Comics

Issue by Issue – Red Wolf #1

red-wolf-1Writer – Gary Friedrich
Artist – Syd Shores
Inker – Syd Shores
Letters – Sam Rosen

The first issue of Red Wolf’s ongoing series by Gary Friedrich and Syd Shores finds our hero trying to get justice for the son of a Native chief who was killed by the trigger-happy son of a rancher. As is most often the case when it comes to the law in the old west, it never applies to those who kill the Native Indians of the land. The law of the white man only applies to whites and though Red Wolf would like to see this changed and to have a just outcome for his fallen brother, part of him knows that it will never happen. A man can always hope though. Friedrich paints Red Wolf as a man who stands for justice and he will see it done if he is able no matter who commits the crime, standing as it were, on the fence between white man and red. As Johnny Wakely, he works as a scout for the army and tries to foster good relations between those whose skin differs from their own and as Red Wolf; he protects both sides outside of the law, doing what he can when he can with his trusty sidekick Lobo. There is a lot of action and drama in this first issue and it reads just like a classic western film. Having been written in 1972, there is a lot of dialogue and a lot of script in the book and while it may take the average reader a while to get through it, it never manages to hamper the story. Like all good first issues, this one does it right by introducing our hero and his background, his various identities and what he does and his reason for doing so. The villain of the story might be fairly generic, being just your average, racist cattle rancher, but it paints a perfect picture of what it was like during the time period, something shown many times over on film and on television. Red Wolf tries his very best to have the perpetrator be held accountable for his actions, not only because it is the right thing to do, but also due to the fact that if nothing is done, it could mean war and nobody wants that. The artwork by Shores is good, if a little rough around the edges and it really suits this tale of the Old West and the uncertainty of everyday life during the time. Being a hero is hard work and being one stuck in the middle of two completely different types of people seems even harder still.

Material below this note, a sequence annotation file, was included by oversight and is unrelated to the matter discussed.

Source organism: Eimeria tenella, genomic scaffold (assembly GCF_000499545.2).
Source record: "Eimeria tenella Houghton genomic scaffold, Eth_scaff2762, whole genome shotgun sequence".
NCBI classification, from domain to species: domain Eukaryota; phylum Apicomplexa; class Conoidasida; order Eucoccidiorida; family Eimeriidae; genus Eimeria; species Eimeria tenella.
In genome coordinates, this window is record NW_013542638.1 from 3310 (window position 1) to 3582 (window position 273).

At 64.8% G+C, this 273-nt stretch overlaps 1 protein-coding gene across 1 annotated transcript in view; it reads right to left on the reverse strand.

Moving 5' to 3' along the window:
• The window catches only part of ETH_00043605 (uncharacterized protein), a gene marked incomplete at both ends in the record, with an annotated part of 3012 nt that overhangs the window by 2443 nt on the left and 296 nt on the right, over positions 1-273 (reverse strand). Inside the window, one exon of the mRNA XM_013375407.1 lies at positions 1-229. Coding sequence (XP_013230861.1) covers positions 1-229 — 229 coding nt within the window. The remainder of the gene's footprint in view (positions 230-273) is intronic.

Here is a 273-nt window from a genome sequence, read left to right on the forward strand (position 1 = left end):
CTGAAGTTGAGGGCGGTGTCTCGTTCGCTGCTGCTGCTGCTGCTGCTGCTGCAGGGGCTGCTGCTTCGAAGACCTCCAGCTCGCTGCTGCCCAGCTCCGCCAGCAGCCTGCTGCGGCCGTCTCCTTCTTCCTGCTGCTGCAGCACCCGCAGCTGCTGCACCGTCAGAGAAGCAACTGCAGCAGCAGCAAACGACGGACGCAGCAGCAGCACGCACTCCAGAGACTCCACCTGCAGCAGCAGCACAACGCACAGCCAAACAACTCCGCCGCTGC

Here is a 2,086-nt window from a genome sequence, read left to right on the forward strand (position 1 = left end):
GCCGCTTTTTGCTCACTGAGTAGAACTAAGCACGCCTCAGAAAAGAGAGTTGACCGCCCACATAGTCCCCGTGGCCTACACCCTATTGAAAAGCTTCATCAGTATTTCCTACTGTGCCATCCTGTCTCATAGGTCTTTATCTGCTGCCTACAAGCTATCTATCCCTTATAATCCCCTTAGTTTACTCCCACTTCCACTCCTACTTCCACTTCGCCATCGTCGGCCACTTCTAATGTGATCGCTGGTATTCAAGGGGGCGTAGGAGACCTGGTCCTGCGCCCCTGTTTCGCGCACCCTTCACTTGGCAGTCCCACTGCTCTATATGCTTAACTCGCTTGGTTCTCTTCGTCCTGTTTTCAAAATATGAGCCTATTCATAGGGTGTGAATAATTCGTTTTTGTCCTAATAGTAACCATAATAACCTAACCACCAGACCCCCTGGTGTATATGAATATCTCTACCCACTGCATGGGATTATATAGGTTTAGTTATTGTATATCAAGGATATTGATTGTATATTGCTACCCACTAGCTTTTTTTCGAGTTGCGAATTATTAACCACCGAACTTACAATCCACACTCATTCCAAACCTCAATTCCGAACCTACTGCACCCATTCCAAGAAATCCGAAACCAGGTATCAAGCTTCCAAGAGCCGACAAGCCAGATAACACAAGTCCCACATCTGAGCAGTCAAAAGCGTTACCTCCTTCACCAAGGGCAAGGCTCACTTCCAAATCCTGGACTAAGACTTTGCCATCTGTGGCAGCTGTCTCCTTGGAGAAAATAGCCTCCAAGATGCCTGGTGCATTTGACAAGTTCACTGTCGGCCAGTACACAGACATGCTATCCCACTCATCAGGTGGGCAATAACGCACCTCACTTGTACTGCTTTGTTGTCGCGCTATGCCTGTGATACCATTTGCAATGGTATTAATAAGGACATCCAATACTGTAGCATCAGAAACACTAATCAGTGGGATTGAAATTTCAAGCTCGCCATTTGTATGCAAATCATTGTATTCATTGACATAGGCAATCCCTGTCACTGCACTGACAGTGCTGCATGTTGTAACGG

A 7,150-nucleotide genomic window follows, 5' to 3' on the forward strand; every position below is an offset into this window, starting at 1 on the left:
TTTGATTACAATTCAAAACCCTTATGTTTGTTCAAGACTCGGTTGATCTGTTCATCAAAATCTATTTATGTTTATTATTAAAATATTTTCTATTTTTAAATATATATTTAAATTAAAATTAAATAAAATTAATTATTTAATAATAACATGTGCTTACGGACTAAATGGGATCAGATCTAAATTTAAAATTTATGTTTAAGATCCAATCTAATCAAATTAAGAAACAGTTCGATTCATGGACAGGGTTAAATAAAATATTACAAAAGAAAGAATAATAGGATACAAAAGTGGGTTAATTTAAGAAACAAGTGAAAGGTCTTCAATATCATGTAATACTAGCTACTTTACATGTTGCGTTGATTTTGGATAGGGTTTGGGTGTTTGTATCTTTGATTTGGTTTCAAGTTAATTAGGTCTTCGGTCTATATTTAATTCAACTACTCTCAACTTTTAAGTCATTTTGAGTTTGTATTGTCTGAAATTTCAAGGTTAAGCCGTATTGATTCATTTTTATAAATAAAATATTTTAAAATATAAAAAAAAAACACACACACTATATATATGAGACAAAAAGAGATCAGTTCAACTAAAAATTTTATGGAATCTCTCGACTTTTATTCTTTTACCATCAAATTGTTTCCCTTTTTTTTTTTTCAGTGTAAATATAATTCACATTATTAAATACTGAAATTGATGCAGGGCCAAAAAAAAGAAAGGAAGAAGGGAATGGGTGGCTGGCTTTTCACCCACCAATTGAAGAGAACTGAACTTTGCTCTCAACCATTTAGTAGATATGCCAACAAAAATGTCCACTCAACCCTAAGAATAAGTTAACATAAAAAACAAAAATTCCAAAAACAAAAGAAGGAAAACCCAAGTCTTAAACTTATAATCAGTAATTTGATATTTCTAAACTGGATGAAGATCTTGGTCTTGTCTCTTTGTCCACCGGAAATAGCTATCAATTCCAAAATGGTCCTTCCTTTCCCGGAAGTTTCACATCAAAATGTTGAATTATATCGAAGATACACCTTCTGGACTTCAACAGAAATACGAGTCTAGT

3.5 out of 5

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